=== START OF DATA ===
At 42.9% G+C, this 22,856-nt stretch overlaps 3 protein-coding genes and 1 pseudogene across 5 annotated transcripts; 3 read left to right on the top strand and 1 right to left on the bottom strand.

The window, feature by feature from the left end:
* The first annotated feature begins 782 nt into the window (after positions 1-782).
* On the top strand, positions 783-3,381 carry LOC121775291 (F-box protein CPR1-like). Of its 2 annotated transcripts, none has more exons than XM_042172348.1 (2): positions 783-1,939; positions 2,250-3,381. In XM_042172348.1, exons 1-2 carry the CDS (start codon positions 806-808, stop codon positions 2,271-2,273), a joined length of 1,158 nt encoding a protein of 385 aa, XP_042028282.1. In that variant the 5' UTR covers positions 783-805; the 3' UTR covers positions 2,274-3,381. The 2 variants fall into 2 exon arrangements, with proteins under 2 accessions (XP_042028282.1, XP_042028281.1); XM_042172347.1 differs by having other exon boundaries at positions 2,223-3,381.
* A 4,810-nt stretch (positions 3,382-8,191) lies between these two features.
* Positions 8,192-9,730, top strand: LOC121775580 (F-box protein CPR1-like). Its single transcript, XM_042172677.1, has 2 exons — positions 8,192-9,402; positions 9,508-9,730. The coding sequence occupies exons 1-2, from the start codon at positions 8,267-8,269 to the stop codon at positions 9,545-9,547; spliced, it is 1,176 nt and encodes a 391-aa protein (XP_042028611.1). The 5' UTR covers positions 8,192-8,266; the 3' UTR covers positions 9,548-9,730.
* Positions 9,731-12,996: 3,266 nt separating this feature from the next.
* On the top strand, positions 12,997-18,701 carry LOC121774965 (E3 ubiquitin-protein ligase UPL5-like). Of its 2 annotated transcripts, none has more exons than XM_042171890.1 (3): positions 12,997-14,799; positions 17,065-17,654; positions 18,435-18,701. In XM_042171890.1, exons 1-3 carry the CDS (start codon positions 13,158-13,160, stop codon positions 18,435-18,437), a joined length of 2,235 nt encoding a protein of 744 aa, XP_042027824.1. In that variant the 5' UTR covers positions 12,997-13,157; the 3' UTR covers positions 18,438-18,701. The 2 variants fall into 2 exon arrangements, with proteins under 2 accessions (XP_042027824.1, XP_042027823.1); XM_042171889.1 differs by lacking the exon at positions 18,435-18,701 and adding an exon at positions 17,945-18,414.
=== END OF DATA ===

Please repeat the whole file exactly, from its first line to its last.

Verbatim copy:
At 42.9% G+C, this 22,856-nt stretch overlaps 3 protein-coding genes and 1 pseudogene across 5 annotated transcripts; 3 read left to right on the top strand and 1 right to left on the bottom strand.

The window, feature by feature from the left end:
* The first annotated feature begins 782 nt into the window (after positions 1-782).
* On the top strand, positions 783-3,381 carry LOC121775291 (F-box protein CPR1-like). Of its 2 annotated transcripts, none has more exons than XM_042172348.1 (2): positions 783-1,939; positions 2,250-3,381. In XM_042172348.1, exons 1-2 carry the CDS (start codon positions 806-808, stop codon positions 2,271-2,273), a joined length of 1,158 nt encoding a protein of 385 aa, XP_042028282.1. In that variant the 5' UTR covers positions 783-805; the 3' UTR covers positions 2,274-3,381. The 2 variants fall into 2 exon arrangements, with proteins under 2 accessions (XP_042028282.1, XP_042028281.1); XM_042172347.1 differs by having other exon boundaries at positions 2,223-3,381.
* A 4,810-nt stretch (positions 3,382-8,191) lies between these two features.
* Positions 8,192-9,730, top strand: LOC121775580 (F-box protein CPR1-like). Its single transcript, XM_042172677.1, has 2 exons — positions 8,192-9,402; positions 9,508-9,730. The coding sequence occupies exons 1-2, from the start codon at positions 8,267-8,269 to the stop codon at positions 9,545-9,547; spliced, it is 1,176 nt and encodes a 391-aa protein (XP_042028611.1). The 5' UTR covers positions 8,192-8,266; the 3' UTR covers positions 9,548-9,730.
* Positions 9,731-12,996: 3,266 nt separating this feature from the next.
* On the top strand, positions 12,997-18,701 carry LOC121774965 (E3 ubiquitin-protein ligase UPL5-like). Of its 2 annotated transcripts, none has more exons than XM_042171890.1 (3): positions 12,997-14,799; positions 17,065-17,654; positions 18,435-18,701. In XM_042171890.1, exons 1-3 carry the CDS (start codon positions 13,158-13,160, stop codon positions 18,435-18,437), a joined length of 2,235 nt encoding a protein of 744 aa, XP_042027824.1. In that variant the 5' UTR covers positions 12,997-13,157; the 3' UTR covers positions 18,438-18,701. The 2 variants fall into 2 exon arrangements, with proteins under 2 accessions (XP_042027824.1, XP_042027823.1); XM_042171889.1 differs by lacking the exon at positions 18,435-18,701 and adding an exon at positions 17,945-18,414.